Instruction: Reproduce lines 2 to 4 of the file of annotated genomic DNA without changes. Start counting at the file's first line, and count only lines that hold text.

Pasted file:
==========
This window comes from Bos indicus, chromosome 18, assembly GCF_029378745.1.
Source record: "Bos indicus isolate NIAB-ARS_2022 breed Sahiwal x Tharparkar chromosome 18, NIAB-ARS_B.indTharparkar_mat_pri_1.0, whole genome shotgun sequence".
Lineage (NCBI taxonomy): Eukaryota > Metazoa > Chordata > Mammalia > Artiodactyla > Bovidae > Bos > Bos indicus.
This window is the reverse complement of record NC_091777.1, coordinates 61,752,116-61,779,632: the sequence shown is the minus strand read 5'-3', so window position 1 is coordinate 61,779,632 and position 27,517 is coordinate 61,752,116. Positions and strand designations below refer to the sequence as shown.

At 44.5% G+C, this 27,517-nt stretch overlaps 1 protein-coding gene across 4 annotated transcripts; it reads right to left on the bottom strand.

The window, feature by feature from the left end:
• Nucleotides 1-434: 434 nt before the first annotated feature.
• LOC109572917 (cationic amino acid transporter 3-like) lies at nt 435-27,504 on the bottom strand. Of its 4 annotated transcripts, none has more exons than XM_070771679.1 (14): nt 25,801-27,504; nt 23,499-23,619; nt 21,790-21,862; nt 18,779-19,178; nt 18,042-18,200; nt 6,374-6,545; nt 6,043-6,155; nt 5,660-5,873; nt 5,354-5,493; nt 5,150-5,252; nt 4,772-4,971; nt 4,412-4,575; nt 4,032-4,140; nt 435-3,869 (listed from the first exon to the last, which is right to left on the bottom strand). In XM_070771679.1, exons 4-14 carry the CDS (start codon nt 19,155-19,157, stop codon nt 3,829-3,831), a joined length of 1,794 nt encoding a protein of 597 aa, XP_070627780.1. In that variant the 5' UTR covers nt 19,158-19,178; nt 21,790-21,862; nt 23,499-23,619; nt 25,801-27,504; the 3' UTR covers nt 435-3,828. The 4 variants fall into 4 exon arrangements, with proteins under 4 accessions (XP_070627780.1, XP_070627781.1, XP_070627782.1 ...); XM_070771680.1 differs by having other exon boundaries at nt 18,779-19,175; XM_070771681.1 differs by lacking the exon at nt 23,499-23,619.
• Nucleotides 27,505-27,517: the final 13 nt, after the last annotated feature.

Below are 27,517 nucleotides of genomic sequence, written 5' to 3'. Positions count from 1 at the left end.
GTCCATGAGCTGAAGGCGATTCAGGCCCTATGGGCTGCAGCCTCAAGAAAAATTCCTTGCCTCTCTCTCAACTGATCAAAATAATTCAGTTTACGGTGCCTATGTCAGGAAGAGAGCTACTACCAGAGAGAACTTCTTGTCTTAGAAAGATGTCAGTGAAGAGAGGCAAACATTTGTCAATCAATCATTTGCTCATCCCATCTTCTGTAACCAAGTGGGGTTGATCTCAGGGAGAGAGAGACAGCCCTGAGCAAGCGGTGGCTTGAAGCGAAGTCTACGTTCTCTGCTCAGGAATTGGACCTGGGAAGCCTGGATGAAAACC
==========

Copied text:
Source record: "Bos indicus isolate NIAB-ARS_2022 breed Sahiwal x Tharparkar chromosome 18, NIAB-ARS_B.indTharparkar_mat_pri_1.0, whole genome shotgun sequence".
Lineage (NCBI taxonomy): Eukaryota > Metazoa > Chordata > Mammalia > Artiodactyla > Bovidae > Bos > Bos indicus.
This window is the reverse complement of record NC_091777.1, coordinates 61,752,116-61,779,632: the sequence shown is the minus strand read 5'-3', so window position 1 is coordinate 61,779,632 and position 27,517 is coordinate 61,752,116. Positions and strand designations below refer to the sequence as shown.